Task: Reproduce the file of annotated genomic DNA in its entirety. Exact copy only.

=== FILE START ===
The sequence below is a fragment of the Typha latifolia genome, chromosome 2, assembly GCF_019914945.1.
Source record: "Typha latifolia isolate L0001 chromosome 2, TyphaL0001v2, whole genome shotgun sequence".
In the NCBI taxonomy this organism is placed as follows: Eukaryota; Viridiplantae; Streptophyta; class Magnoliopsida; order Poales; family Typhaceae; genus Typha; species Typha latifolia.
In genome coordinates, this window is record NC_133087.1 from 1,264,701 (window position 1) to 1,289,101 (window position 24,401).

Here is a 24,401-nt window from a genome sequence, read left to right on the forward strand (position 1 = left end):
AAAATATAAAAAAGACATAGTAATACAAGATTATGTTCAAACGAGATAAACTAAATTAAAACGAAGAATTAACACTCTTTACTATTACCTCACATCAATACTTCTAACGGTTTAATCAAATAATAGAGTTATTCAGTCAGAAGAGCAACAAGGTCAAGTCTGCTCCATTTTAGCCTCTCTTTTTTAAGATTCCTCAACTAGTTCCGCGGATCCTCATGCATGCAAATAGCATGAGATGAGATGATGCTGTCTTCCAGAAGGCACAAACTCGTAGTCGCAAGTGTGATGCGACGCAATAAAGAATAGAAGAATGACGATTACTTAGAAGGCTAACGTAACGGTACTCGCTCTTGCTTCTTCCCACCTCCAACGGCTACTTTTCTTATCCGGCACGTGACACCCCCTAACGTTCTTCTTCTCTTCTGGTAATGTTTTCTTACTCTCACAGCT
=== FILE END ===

The sequence below is a fragment of the Typha latifolia genome, chromosome 2, assembly GCF_019914945.1.
Source record: "Typha latifolia isolate L0001 chromosome 2, TyphaL0001v2, whole genome shotgun sequence".
In the NCBI taxonomy this organism is placed as follows: Eukaryota; Viridiplantae; Streptophyta; class Magnoliopsida; order Poales; family Typhaceae; genus Typha; species Typha latifolia.
In genome coordinates, this window is record NC_133087.1 from 1,264,701 (window position 1) to 1,289,101 (window position 24,401).

Here is a 24,401-nt window from a genome sequence, read left to right on the forward strand (position 1 = left end):
AAAATATAAAAAAGACATAGTAATACAAGATTATGTTCAAACGAGATAAACTAAATTAAAACGAAGAATTAACACTCTTTACTATTACCTCACATCAATACTTCTAACGGTTTAATCAAATAATAGAGTTATTCAGTCAGAAGAGCAACAAGGTCAAGTCTGCTCCATTTTAGCCTCTCTTTTTTAAGATTCCTCAACTAGTTCCGCGGATCCTCATGCATGCAAATAGCATGAGATGAGATGATGCTGTCTTCCAGAAGGCACAAACTCGTAGTCGCAAGTGTGATGCGACGCAATAAAGAATAGAAGAATGACGATTACTTAGAAGGCTAACGTAACGGTACTCGCTCTTGCTTCTTCCCACCTCCAACGGCTACTTTTCTTATCCGGCACGTGACACCCCCTAACGTTCTTCTTCTCTTCTGGTAATGTTTTCTTACTCTCACAGCT